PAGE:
DNR Offers Guidelines for Dealing with Bears

The number of "nuisance" bear reports along the coast each spring and summer to the S.C. Department of Natural Resources seems on the increase, and the agency is now issuing guidelines on how state residents can avoid misadventures with these usually harmless, but curious mammals.

Photograph of Bear in Drain Pipe

As the human population continues to increase on the coast and development encroaches on bear habitat, the public will be more likely to see bears. The key to coexisting with bears is understanding and respecting them, and following the rules and regulations aimed to protect the public and bears. Black bears are usually shy, evasive and non-aggressive toward people. There has never been a human fatality or even an attack attributed to a black bear in South Carolina. Only two human fatalities attributed to bears have occurred in the last 100 years in the eastern US.

The coastal black bear population, centered in Horry and Georgetown counties, has already begun its wanderlust searching for fruits and berries. It’s this time of year when the bears’ movements sporadically bring them into contact with the public. "Food is scarce during the winter months and the new spring growth has bears on the move trying to pack on a few pounds," said Jamie Dozier, unit wildlife biologist for the S.C. Department of Natural Resources (DNR) based in Georgetown. This movement produces bear sightings by the public. "People unfamiliar with bear ways are now settling in the middle of bear habitat and often complain of too many bears," Dozier says. "The problem is not too many bears—it’s too little bear habitat."

The mere presence of a black bear does not necessarily represent a problem. Most are just passing through, but if there is an easy meal lying around, they will take advantage of it. The key to dealing with bears is not giving them a reason to hang around. Store pet food indoors and keep garbage securely contained. If your neighborhood has open dumpsters, encourage managers to install locking lids. "If you feed a bear, either on purpose or accidentally, that's when they begin to hang around on a regular basis," Dozier said. "A wild bear is very wary of man and usually no threat at all, but a bear that has been fed can lose that natural fear." It is unlawful to feed bears in South Carolina, and violators can be prosecuted.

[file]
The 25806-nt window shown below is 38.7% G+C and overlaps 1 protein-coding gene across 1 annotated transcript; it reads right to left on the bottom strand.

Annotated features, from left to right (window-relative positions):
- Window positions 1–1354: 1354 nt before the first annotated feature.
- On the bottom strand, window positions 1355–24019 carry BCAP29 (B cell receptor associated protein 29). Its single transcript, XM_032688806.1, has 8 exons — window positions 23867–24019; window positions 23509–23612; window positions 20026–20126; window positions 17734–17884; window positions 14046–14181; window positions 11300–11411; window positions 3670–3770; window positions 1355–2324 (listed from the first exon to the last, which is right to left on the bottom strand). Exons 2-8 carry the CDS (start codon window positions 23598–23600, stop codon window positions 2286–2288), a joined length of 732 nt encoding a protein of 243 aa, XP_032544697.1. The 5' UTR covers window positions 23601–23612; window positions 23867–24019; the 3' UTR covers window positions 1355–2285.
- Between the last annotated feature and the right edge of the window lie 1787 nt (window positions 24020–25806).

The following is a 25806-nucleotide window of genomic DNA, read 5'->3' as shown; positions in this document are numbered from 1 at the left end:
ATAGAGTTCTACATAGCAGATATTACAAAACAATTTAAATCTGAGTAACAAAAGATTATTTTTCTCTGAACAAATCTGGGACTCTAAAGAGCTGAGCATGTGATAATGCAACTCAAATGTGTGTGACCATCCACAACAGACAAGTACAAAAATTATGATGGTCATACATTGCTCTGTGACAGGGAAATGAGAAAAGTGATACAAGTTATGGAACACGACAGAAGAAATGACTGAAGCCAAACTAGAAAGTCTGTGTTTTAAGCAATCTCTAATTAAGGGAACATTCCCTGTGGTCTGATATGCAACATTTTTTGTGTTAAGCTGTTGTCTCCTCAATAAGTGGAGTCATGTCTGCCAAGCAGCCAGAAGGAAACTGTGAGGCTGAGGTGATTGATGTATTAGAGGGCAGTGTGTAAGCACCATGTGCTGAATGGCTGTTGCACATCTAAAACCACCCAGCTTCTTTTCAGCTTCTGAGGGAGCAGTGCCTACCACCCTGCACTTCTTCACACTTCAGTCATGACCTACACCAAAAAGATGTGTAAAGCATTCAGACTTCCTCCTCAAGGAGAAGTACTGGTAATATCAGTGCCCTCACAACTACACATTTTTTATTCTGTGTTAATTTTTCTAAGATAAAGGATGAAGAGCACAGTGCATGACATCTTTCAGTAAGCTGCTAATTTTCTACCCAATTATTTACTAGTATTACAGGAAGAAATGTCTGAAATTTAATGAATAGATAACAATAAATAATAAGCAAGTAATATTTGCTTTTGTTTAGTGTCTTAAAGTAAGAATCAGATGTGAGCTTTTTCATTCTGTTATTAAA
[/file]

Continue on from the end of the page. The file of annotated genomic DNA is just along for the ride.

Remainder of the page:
The increased movement can be detrimental to bears. With some regularity, bears fall victim to highway collisions, particularly as more roads are built and more cars utilize existing roads. According to Dozier, at least 25 bears were killed on Horry County and Georgetown County roads in 2003. If you hit a bear or see one that has been hit by a car, please call your local DNR office or the DNR Radio Room in Columbia, which is toll-free and available 24-hours-a-day at 1-800-922-5431. Remember that it is illegal to possess or remove any part of a bear so do not attempt to pick up a dead animal.

"Just use common sense if you encounter a bear," Dozier said. "If you move away slowly and make it aware of your presence with a calm, assertive voice, it will likely make a run for the nearest woods." Do not run from the bear or climb a tree.  In the rare instance that the bear follows you face the bear and walk slowly backwards. Do not make eye contact.  Make yourself look as big as possible and make as much noise as possible.  

DNR offers these common sense suggestions to cope with bears:

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